You should see two rows in the result set, which are basically the two schemas that are automatically available with every new database:

    Figure 2.5 – Schemas of the new database

    Figure 2.5 – Schemas of the new database

  3. Let's now create a new schema. The syntax for creating a standard schema without any additional settings is quite simple, as shown in the following SQL code:
    CREATE SCHEMA a_custom_schema
    COMMENT = 'A new custom schema';

    The command should successfully execute with the following message:

    Figure 2.6 – New schema successfully created

    Figure 2.6 – New schema successfully created

  4. Let's verify that the schema has been created successfully and also look at the default values that were set automatically for its various attributes:
    SHOW SCHEMAS LIKE 'a_custom_schema' IN DATABASE testing_schema_creation ;

    The query should return one row displaying information such as the schema name, the database name in which the schema resides, and the time travel retention duration in days:

    Figure 2.7 – Validating the schema

    Figure 2.7 – Validating the schema

  5. Let's create another schema for which we will set the time travel duration to be 0 days and also set the type of the schema to be transient. It is common to use these settings on data for which Snowflake data protection features are not required, such as temporary data:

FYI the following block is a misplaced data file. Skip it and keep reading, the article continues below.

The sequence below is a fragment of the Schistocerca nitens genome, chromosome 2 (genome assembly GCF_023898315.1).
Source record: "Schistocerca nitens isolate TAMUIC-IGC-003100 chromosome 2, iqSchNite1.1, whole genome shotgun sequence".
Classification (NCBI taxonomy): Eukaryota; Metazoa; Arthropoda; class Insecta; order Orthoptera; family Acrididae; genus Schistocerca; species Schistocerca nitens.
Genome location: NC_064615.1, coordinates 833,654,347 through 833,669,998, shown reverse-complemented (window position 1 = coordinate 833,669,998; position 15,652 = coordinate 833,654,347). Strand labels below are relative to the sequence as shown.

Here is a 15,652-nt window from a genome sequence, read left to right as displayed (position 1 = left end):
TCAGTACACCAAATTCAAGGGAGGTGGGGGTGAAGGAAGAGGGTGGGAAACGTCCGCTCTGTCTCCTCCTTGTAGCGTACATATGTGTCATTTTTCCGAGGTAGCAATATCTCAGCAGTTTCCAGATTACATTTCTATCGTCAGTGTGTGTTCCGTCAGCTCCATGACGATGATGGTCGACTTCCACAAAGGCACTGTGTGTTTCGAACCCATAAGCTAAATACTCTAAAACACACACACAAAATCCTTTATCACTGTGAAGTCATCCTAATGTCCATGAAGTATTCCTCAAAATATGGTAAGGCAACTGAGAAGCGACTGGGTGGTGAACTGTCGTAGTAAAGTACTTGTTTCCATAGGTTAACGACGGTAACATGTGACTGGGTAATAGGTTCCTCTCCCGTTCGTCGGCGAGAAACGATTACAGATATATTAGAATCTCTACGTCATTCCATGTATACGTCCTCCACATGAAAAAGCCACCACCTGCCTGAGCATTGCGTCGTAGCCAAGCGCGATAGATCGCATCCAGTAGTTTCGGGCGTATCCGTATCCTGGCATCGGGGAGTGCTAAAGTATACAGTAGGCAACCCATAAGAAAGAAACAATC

CREATE TRANSIENT SCHEMA temporary_data 
    DATA_RETENTION_TIME_IN_DAYS = 0
    COMMENT = 'Schema containing temporary data used by ETL processes';

    The schema creation should succeed with the following message:

    Figure 2.8 – New schema successfully created

    Figure 2.8 – New schema successfully created

  6. Let's view what the schema settings are by running a SHOW SCHEMAS command as shown:
    SHOW SCHEMAS LIKE 'temporary_data' IN DATABASE testing_schema_creation ;

    The output of SHOW SCHEMAS is shown here:

Figure 2.9 – Output of SHOW SCHEMAS

Figure 2.9 – Output of SHOW SCHEMAS

The output should show retention_time as zero or a blank value, indicating that there is no time travel storage for this schema, and also the options column should show TRANSIENT as the option, which essentially means that there will be no fail-safe storage for this schema.

How it works…

The standard CREATE SCHEMA command uses the defaults set at the database level. If you have not changed any of the configuration, the created schema will have fail-safe enabled by default. Also, time travel is enabled for the schema automatically and is set to be 1 day by default. Both these features have costs associated with them and in certain cases, you can choose to turn off these features.